When you type “glasses and intelligence” into Google, some research comes up (for instance, one of the first results for me was https://psychologynewsandreviews.com).
However, the information in that article is incredibly old – some of it 70 years old! But first, styles of glasses change greatly over the course of time, and second, cultural views of glasses change as well.
Luckily there was a relatively recent publication (from 2011) that examined the effect of eyeglasses on a few psychological processes.
One of the advantages of this publication is that it examined several different types of eyeglasses (not just glasses vs. no glasses). It is also a very tightly-controlled, well-done study.
Four separate experiments were conducted on the effect of eyeglasses on facial perception, recognition, and impressions.
Do different styles of glasses (or no glasses) affect which parts of the face an observer’s eyes are drawn to?
In other words – do glasses draw more attention to the eyes?
To test this, they used eye tracking devices to see where observers’ eyes are drawn.
Pictures of various people wearing full-rimmed, rimless, and no glasses were shown to observers.
Faces with full-rimmed glasses were rates as more distinctive than rimless or no glasses.
Full-rimmed glasses added more contrast to the eye region of a face, resulting in more attention being drawn to the eyes of the face than with no glasses.
Rimless glasses also resulted in more attention to the eyes.
THE BOTTOM LINE:
Full-framed eyeglasses draw attention to the eyes and make the wearer’s face more distinctive.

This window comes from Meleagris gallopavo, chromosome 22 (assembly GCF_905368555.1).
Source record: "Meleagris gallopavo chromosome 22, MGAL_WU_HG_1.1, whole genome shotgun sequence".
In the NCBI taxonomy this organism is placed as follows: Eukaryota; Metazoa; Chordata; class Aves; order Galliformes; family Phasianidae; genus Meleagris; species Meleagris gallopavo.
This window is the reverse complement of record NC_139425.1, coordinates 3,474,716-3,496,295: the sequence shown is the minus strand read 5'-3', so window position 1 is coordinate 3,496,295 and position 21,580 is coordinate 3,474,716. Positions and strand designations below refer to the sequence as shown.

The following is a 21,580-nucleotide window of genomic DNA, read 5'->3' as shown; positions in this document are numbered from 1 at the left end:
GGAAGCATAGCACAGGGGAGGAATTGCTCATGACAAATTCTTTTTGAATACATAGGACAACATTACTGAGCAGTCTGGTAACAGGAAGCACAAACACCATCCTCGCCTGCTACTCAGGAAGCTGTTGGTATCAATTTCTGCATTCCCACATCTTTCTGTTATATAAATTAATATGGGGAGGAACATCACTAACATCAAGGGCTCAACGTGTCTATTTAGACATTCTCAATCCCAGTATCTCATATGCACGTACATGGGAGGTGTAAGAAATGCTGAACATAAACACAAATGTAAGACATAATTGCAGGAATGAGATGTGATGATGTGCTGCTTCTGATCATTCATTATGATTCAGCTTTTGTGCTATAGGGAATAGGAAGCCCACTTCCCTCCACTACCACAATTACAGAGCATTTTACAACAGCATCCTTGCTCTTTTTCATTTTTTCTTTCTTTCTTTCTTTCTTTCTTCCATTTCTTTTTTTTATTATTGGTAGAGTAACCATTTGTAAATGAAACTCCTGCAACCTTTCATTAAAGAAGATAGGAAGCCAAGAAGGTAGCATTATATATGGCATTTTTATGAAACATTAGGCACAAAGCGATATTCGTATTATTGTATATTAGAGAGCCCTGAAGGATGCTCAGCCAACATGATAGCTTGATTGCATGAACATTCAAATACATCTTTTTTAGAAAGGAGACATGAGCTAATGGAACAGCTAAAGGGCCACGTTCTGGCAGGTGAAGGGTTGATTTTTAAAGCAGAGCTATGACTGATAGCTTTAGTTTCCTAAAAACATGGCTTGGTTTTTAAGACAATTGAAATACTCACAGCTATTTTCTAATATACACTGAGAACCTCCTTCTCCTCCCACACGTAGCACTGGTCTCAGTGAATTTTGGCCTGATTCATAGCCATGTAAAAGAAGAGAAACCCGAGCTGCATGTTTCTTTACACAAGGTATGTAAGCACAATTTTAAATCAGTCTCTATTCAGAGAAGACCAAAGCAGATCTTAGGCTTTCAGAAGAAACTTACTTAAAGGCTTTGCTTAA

Rimless glasses draw some attention to the eyes (but are not as distinctive as full-framed eyeglasses).
STUDIES 2 & 3:
These experiments are complicated and you probably won’t bother writing out the procedures. But the conclusions they made were:
Glasses “become a part of the internal representation of the face” in a person’s memory.
In other words, if you wear glasses, they literally become a part of your face in people’s memories.
Even rimless glasses had this effect.
Do glasses affect observers’ evaluations of a person’s personality traits and attractiveness?
Pictures of randomized photos of people with full-rimmed glasses, rimless glasses, or no glasses were shown to participants.
Participants rated the photos on various personality traits.
Faces with glasses (both full-rimmed and rimless) were perceived as:
- More successful (than no glasses)
- More intelligent (than no glasses)
- More trustworthy (than no glasses)
Faces without glasses were perceived as:
- More attractive (than full-rimmed glasses)
Rimless glasses and no glasses were rated as equally attractive.
- More likeable (than full-rimmed glasses)
All three face types were equally rated on cooperativeness.
- Increase eye contrast
- Draw attention to the eyes
- Become a part of your face
- Increase perceived:
- Decrease perceived:
Attractiveness (EXCEPT for rimless glasses)
Likeability (EXCEPT for rimless glasses)
Does glasses type matter?
- Yes. Rimless glasses tend to be a “happy medium.”
On almost all measures, rimless glasses fell between full-rimmed and no glasses.
Some of the negative effects of glasses (decreased attractiveness and likeability) disappear with rimless glasses.
BUT rimless glasses are rated as less “distinctive.”
What effect are you going for?
|No Glasses||Rimless Glasses||Full-Framed Glasses|
|Attention to Eyes||Less||More||More|
- This is just one set of experiments from Europe. Mileage may vary elsewhere.
- This is 3 years old at this point.
- Obviously, the effect of glasses will highly depend on other factors (how attractive the person is apart from the glasses, facial expressions, clothing, demeanor, etc.). If you’re a mean, unlikable SOB, getting contact lenses isn’t going to help.
- Just like with all studies, USE COMMON SENSE. If you generally look better with glasses, don’t let this study convince you otherwise. It’s based on overall averages!
Leder, H., Forster, M., & Gerger, G. (2011). The glasses stereotype revisited: Effects of eyeglasses on perception, recognition, and impression of faces. Swiss Journal Of Psychology/Schweizerische Zeitschrift Für Psychologie/Revue Suisse De Psychologie, 70(4), 211-222.
Abstract here: https://www.researchgate.net